Walking and health
It is the height of the Summer, and we have (surprisingly) had some sun! Which is a fantastic opportunity for us to get out and about to keep ourselves fit and healthy. With the success of the Olympics so far, hopefully some of you have been inspired to start looking after yourselves a bit more. But where to start? What if you have no time to go to the gym, or have never really got into training?
Depending on how fit you are, walking may be the perfect exercise for you. A brisk walk can be enough to raise your heart rate, and if you regularly go out for walks it can come along with some fantastic health benefits. Here are a few ways going out for a walk can help you.
Walking is fantastic for developing stronger bones, it’s no secret we are deprived of sun here in the UK; so much so that Public Health England have now suggested everyone over the age of 1 take vitamin D supplements during Autumn/Winter months (1).
Depending on how fast you go, a brisk half hour walk (2 miles), can burn anywhere from 140-180 calories. Which means that extra biscuit isn’t such a guilty pleasure. Regular walking has been shown to reduce the risk of multiple health issues, these include more chronic disorders like heart disease, asthma, stroke, type 2 diabetes and even some cancers.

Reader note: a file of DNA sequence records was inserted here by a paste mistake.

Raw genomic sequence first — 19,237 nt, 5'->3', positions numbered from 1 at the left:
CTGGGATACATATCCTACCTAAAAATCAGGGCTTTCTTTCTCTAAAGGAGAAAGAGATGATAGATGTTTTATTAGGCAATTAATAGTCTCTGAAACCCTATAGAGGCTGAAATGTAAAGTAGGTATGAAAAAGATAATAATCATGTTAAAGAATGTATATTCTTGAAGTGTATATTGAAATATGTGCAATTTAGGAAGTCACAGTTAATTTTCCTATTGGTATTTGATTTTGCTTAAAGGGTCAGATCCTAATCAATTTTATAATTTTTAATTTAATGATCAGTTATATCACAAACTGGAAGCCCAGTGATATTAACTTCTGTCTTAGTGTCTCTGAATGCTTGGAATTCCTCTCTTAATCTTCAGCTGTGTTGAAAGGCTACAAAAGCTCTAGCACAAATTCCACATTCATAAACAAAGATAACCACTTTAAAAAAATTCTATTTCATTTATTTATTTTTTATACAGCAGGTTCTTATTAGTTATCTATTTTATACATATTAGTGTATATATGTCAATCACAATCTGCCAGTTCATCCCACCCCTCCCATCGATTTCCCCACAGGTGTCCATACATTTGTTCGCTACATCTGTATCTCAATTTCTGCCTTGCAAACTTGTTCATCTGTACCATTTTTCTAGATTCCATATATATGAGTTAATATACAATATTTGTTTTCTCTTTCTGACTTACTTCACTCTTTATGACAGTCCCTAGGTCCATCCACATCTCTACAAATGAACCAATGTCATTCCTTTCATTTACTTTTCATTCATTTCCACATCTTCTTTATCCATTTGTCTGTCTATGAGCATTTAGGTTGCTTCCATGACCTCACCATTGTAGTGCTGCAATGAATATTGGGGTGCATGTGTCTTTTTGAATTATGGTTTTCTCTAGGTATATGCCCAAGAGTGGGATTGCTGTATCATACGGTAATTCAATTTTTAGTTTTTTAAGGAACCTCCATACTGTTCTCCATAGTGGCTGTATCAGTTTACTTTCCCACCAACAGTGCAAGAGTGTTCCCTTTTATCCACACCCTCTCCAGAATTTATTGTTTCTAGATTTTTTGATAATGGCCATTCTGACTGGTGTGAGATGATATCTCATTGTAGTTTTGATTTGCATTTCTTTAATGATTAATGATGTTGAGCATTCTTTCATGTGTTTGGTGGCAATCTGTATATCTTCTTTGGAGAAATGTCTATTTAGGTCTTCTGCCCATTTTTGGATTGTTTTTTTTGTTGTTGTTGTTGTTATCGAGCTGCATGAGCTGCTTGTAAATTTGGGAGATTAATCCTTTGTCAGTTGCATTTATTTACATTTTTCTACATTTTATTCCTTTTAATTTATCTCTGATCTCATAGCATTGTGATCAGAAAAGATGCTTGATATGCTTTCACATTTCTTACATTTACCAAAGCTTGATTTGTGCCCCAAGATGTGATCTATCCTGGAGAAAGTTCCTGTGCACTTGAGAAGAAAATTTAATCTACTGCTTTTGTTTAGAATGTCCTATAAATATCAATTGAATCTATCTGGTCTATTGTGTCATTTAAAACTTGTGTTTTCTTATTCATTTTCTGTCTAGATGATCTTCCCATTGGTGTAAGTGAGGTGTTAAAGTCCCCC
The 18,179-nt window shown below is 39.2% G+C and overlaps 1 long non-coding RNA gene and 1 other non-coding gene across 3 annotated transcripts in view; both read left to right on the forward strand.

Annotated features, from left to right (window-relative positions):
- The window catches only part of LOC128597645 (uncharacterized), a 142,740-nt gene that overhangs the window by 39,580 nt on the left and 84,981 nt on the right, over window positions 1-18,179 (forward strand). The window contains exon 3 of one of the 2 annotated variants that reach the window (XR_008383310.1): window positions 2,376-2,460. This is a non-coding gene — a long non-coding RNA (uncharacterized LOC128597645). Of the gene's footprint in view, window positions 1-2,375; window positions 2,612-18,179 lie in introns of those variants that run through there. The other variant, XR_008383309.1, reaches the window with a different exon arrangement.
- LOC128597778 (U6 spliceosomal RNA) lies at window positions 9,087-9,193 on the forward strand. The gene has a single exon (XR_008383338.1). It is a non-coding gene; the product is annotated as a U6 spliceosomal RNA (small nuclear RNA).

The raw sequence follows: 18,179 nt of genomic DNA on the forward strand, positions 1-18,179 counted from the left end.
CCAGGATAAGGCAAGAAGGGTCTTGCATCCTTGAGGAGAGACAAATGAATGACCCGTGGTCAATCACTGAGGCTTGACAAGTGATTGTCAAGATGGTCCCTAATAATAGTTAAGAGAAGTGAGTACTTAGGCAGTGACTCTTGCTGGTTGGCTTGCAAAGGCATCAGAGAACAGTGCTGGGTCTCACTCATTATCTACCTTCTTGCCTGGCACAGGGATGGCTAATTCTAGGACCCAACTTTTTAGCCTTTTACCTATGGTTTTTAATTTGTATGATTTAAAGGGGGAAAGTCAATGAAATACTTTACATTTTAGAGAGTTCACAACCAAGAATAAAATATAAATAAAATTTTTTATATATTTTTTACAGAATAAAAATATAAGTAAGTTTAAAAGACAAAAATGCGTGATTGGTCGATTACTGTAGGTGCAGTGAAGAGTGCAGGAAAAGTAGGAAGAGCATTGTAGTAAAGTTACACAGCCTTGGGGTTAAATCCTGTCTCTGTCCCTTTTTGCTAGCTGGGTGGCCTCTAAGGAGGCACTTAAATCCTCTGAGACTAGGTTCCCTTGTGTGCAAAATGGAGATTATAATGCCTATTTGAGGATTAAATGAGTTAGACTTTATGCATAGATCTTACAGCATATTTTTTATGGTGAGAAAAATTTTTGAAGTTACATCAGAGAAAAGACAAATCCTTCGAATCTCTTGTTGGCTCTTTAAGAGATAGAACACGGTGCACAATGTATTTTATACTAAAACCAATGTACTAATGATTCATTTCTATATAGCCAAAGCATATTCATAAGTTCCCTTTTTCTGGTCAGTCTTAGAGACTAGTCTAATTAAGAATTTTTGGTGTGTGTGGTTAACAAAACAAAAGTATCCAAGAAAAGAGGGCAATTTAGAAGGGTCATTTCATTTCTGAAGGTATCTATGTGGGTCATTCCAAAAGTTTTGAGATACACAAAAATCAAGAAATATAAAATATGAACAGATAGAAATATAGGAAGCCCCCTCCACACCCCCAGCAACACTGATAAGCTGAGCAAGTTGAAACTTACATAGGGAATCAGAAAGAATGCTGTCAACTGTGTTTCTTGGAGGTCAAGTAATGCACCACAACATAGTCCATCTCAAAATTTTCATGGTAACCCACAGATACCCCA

Walking preparation advice from Worthing Osteopath
Before you get into walking, make sure you have a sturdy pair of walking shoes, as this is all you will really need to get you going. Start off slowly, begin to gradually build up your distance and even try to enjoy it! The south downs are fantastic this time of year. Make the most of it, and remember if you have any aches or pains that are stopping you then the osteopaths at Broadwater Osteopathic Practice can help you with their tailored advice and treatment. Find out more about the practice here.
About author osteopath Matt Schofield, Worthing
Matt Schofield has been an osteopath at Broadwater Osteopathic Practice in Worthing since 2015. He works part time at the practice and also works within the NHS too. He has a passion for helping patients overcome injuries and discomfort and has a keen interest in sports treatments. Find more about him here.